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Poppy wants to live in a world where everyone's story matters, regardless of their income or way of life.

As a photographer, she's won ribbons at the county fair. As a spiritual seeker and writer, she's been featured in Jen Louden's The Life Organizer and once published an article at allthingsgirl.net.

When she's not writing or photographing her story, she can be found at her day job as a technology consultant, or at home snuggling her cats, or in the park, taking a walk with her husband.

Call me Mazama

My words do not come from anyone but myself. If I have an alter-ego who creates words, she is content to let her name be private and kindly allows me to claim the credit.

The two of us at Mazama in 2009

The two of us at Mazama in 2009

This has not always been true. The first time I tried to change my unwanted name, I was not-quite-five, and and had just learned the history of Crater Lake. I declared for a whole week that I wanted to be known as Mazama. No common, wilting, road-side flower, I, but an exploding, three-foot mountain. Eventually, though, I settled for answering to the name my parents gave me.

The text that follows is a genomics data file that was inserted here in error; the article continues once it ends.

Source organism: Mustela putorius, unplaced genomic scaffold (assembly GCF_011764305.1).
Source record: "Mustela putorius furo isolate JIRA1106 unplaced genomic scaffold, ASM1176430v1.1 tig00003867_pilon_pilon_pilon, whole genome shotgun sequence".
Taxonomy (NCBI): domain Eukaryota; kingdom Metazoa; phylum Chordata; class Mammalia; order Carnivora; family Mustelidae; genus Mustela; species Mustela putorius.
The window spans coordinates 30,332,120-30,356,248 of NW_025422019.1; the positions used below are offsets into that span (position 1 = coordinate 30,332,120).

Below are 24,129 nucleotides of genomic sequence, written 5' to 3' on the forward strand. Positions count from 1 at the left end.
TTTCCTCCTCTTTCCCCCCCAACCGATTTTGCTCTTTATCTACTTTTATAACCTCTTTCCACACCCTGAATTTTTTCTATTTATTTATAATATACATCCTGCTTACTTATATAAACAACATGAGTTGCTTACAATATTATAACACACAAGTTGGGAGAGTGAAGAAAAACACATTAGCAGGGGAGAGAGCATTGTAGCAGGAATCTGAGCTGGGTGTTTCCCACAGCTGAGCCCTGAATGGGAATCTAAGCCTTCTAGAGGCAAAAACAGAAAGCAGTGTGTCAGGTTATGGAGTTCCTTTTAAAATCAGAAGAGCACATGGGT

I signed my grade school fiction “Crystal Key,” combining my middle name with a name chosen at random from the phone book. I chose my characters names from the phone book, too, but all from separate pages, for fear that someone would catch on. I wrote mopey teenage love poems as “Paula Craycroft,” an amalgam of names from both sides of the family I refused to acknowledge in public. In college, though, once interesting things started happening to me instead of to people I only read about, I claimed my own name again for a few brief years before I stopped writing altogether.

I grew up a Poppy in a generation of Jennifer and Christy, and my name was just one more thing that made me different. And yet, it is an indelible part of me, now, like my teeth or my hair, and my entire history is attached to it. To lose it now would be amnesic, and I do not want to start over, rebuilding a past that belongs to someone else.

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This piece was written for Jenna McGuiggan's Write Into the Heart of your Story 2-week writing workshop.


Message in a Bottle